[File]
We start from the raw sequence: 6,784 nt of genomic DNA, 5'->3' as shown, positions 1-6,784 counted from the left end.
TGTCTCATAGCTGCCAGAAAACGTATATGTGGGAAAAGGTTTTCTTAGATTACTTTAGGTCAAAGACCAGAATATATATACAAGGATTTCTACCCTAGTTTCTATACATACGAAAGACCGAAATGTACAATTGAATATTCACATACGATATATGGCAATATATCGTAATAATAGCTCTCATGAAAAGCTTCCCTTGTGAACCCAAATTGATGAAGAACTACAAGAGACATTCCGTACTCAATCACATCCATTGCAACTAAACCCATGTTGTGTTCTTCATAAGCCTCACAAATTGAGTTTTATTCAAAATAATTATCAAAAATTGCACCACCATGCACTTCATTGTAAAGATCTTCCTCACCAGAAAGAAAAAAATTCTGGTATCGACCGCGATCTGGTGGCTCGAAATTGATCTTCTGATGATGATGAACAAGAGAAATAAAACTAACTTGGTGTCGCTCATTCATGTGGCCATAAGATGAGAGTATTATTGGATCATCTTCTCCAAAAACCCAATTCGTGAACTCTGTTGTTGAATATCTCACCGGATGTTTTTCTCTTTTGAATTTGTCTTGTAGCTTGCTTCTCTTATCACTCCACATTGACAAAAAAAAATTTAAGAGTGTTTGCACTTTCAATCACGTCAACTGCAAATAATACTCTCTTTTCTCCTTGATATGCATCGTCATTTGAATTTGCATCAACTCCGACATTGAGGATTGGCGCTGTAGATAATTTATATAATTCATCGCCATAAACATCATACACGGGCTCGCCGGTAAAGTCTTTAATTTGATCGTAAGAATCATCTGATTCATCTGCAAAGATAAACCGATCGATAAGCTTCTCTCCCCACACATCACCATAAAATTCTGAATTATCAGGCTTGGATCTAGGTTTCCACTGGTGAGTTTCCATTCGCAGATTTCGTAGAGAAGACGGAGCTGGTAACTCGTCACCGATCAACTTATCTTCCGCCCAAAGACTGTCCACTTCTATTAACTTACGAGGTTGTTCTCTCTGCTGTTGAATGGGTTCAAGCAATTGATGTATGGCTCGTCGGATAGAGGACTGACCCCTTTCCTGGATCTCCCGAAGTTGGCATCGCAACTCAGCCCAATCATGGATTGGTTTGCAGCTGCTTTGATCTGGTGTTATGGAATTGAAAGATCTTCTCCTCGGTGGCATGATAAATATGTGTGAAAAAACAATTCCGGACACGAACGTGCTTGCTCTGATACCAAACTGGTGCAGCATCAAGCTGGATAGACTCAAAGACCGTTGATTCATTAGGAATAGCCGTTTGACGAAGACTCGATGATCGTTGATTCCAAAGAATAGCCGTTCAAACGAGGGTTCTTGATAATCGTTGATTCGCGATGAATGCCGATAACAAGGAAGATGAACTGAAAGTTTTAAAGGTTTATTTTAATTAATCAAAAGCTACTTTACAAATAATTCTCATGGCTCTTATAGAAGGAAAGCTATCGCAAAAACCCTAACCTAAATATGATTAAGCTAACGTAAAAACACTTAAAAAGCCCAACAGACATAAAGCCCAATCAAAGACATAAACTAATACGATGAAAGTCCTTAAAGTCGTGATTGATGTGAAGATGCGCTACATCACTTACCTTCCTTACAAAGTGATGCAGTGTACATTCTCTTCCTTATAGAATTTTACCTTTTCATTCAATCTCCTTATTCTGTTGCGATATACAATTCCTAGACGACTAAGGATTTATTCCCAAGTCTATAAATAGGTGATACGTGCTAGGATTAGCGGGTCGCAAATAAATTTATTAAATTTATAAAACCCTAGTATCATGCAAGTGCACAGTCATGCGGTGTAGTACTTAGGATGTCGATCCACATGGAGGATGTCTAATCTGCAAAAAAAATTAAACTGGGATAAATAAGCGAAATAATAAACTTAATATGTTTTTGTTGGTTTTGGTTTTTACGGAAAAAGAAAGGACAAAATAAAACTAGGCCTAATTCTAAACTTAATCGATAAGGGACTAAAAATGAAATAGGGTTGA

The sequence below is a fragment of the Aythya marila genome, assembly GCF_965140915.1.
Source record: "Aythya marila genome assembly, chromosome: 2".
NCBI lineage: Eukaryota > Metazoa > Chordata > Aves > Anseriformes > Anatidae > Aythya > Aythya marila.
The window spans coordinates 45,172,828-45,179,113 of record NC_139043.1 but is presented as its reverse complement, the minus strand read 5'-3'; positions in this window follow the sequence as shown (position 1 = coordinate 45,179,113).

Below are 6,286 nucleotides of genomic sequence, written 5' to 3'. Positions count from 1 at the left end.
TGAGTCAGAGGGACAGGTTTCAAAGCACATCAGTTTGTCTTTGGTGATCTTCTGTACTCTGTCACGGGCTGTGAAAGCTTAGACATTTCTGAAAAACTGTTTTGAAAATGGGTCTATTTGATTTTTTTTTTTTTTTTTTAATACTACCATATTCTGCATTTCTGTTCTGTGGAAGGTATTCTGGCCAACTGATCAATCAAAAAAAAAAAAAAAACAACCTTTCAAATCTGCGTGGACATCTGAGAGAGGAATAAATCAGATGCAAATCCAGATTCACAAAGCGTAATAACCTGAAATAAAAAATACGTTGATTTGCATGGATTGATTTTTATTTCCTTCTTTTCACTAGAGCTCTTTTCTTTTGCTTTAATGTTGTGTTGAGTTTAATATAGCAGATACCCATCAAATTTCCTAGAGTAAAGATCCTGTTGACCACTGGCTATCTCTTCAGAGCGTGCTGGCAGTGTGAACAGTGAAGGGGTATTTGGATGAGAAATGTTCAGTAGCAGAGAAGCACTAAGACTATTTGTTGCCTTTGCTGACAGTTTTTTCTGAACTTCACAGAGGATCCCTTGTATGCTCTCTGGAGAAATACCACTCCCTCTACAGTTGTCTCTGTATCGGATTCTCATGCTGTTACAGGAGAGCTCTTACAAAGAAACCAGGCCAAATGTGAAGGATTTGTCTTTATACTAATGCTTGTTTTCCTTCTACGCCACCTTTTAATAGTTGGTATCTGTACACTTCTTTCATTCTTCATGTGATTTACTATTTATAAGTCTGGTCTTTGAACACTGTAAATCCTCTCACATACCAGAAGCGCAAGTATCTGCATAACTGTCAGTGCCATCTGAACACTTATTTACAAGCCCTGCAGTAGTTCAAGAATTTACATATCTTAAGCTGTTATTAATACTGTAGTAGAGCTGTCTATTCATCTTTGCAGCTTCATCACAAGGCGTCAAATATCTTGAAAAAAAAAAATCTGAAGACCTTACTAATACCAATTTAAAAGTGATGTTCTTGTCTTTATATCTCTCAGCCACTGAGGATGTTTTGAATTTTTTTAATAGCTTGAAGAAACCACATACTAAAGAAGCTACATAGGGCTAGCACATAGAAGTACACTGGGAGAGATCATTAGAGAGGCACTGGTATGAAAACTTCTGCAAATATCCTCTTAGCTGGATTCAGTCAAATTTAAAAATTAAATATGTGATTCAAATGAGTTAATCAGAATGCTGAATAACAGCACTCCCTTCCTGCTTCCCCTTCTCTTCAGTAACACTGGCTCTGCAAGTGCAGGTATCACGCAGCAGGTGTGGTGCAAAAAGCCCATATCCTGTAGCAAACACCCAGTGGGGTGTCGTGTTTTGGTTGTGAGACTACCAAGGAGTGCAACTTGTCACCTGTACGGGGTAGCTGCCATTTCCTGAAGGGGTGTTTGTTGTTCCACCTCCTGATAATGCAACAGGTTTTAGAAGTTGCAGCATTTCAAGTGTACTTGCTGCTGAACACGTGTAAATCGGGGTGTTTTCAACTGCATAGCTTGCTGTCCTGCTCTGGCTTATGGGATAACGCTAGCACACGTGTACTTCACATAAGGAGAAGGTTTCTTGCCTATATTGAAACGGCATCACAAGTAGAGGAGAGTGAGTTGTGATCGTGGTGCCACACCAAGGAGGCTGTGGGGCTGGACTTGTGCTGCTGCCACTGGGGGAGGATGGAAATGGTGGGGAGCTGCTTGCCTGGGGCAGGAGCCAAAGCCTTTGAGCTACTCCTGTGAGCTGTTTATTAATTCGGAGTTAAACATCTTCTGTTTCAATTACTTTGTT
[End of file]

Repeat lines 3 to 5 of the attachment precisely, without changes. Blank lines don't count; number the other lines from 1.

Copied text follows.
The sequence below is a fragment of the Aythya marila genome, assembly GCF_965140915.1.
Source record: "Aythya marila genome assembly, chromosome: 2".
NCBI lineage: Eukaryota > Metazoa > Chordata > Aves > Anseriformes > Anatidae > Aythya > Aythya marila.